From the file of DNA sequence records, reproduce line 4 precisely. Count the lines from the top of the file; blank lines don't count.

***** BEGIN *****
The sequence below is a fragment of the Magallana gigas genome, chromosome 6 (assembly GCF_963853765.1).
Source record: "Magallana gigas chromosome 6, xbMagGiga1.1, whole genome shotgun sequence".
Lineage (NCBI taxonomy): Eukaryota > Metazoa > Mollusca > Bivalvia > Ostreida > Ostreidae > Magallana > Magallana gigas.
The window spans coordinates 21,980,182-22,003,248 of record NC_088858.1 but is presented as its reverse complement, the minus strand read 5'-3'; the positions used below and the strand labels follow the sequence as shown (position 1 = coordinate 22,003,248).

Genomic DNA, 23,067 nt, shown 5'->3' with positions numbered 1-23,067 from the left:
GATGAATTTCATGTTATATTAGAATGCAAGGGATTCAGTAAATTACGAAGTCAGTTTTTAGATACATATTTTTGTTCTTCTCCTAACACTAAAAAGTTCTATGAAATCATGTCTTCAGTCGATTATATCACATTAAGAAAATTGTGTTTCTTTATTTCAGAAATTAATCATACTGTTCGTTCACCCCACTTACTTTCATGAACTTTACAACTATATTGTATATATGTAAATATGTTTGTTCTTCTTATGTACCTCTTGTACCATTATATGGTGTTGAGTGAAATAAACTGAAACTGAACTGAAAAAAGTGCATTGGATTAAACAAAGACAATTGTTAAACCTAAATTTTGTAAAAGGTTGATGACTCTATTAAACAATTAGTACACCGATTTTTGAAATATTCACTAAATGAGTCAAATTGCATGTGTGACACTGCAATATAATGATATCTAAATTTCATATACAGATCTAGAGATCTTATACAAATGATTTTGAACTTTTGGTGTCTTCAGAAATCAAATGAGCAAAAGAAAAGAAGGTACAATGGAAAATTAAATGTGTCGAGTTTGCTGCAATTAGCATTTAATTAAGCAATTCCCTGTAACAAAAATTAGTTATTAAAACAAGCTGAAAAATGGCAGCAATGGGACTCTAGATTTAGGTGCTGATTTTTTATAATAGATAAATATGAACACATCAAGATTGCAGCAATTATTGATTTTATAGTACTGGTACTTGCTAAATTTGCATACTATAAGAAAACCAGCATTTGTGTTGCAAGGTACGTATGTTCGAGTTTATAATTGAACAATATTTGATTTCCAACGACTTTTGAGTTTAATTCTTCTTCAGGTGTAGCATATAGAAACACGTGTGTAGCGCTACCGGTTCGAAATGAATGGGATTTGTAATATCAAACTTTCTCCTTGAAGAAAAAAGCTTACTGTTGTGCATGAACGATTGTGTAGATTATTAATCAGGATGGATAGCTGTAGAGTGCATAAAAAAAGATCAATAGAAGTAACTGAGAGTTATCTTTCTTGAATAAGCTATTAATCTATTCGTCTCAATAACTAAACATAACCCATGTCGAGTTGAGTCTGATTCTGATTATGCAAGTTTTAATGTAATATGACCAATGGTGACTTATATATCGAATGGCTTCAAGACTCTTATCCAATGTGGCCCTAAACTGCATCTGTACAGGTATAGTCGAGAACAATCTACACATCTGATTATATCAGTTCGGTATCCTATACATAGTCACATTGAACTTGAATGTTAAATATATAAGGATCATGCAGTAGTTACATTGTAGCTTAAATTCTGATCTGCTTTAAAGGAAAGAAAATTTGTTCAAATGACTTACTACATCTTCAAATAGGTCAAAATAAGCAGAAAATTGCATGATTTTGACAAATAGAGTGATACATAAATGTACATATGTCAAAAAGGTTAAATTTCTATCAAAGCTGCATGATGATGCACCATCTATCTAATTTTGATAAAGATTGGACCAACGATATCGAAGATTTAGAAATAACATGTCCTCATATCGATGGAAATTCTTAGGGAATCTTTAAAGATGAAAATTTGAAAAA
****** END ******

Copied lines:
The window spans coordinates 21,980,182-22,003,248 of record NC_088858.1 but is presented as its reverse complement, the minus strand read 5'-3'; the positions used below and the strand labels follow the sequence as shown (position 1 = coordinate 22,003,248).